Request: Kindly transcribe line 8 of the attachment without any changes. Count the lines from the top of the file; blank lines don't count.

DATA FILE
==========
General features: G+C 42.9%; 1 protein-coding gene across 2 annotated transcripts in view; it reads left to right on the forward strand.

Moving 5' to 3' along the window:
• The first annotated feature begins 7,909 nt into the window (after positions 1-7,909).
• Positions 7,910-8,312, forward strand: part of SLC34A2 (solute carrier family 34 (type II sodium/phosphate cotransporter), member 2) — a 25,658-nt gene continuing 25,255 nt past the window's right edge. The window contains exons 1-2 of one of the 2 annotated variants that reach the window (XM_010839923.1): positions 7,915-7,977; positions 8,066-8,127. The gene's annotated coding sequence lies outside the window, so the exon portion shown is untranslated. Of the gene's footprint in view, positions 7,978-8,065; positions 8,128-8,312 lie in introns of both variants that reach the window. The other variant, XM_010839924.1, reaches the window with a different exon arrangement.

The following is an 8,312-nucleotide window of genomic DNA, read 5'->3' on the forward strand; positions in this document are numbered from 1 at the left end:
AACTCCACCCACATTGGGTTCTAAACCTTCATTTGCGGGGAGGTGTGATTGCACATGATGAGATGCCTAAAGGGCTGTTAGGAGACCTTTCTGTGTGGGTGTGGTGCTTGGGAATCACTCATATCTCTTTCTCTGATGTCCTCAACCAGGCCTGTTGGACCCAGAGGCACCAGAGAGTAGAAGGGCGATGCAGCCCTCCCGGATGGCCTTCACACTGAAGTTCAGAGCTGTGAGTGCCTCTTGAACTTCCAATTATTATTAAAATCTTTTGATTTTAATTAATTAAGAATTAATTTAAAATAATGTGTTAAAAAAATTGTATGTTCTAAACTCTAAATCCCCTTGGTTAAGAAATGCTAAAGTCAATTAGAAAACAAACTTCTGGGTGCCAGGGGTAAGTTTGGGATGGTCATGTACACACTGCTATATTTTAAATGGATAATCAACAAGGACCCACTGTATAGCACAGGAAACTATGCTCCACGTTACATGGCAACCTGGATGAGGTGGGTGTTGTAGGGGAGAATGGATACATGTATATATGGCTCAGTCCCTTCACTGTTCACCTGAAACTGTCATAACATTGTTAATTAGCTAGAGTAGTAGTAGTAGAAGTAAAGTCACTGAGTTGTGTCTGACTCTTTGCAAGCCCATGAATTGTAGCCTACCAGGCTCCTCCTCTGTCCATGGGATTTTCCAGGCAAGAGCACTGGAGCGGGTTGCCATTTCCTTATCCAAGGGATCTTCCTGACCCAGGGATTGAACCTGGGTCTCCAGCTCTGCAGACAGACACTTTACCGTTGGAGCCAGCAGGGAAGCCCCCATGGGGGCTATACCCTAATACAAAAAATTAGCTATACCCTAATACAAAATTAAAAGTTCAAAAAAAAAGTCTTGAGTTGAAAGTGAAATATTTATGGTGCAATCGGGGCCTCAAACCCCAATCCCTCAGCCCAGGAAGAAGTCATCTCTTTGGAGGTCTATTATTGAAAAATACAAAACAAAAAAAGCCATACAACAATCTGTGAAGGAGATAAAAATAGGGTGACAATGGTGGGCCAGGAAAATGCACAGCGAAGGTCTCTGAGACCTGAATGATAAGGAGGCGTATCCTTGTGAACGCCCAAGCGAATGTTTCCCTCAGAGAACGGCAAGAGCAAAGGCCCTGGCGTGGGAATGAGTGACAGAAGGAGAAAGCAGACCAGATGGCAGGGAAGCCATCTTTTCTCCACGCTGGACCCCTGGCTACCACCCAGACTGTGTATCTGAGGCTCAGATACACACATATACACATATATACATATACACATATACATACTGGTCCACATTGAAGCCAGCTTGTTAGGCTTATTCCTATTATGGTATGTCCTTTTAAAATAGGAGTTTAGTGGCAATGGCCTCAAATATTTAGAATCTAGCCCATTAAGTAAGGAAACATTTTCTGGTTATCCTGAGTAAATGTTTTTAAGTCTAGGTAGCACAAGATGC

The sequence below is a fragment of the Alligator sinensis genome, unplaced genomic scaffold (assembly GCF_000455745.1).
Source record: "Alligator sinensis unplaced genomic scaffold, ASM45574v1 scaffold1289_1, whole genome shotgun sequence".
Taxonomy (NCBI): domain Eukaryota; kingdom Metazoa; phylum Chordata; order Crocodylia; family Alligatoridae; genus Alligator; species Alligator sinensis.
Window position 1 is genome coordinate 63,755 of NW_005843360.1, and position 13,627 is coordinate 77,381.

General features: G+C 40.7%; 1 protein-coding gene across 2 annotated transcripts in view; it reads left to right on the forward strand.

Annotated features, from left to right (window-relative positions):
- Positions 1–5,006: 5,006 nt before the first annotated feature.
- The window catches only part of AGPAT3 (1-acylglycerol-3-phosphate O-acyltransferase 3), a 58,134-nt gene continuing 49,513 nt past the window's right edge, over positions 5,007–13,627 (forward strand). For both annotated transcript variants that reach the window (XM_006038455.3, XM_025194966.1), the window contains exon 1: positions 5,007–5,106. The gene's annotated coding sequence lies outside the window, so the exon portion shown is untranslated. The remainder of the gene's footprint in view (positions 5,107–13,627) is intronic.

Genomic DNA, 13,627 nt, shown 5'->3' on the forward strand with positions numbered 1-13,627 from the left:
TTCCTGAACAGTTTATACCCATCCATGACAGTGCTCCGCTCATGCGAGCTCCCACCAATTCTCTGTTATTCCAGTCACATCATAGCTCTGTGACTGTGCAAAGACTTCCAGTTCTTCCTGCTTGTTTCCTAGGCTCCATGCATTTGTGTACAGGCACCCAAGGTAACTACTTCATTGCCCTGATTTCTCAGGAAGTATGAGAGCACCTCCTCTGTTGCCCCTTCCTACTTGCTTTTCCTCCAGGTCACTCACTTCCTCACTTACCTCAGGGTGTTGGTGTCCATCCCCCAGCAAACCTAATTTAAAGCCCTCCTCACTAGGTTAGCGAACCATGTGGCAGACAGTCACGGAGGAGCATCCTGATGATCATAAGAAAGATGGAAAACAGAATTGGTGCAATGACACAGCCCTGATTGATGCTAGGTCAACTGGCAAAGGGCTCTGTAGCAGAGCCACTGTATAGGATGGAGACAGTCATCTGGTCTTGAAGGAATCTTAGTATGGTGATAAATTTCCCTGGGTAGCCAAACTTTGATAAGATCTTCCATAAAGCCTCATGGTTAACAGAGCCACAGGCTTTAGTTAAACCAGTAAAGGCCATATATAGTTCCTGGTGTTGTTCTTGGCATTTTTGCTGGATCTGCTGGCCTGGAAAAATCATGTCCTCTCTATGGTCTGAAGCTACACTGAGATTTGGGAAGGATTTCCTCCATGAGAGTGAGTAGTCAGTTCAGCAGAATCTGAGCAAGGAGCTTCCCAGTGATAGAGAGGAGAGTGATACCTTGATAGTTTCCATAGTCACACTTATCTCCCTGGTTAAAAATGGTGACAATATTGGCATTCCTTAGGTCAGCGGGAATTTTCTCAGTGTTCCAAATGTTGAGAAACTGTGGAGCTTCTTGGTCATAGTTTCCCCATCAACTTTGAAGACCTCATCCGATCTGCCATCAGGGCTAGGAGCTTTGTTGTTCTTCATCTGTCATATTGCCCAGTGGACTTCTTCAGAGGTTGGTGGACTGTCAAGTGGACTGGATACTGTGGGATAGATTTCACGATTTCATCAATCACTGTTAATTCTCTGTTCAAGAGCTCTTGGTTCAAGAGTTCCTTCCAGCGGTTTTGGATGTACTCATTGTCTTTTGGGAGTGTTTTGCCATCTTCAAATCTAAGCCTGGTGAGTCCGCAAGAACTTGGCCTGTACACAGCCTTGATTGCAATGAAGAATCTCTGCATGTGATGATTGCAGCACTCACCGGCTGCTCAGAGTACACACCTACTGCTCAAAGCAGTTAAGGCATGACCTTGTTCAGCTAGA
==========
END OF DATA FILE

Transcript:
Source record: "Alligator sinensis unplaced genomic scaffold, ASM45574v1 scaffold1289_1, whole genome shotgun sequence".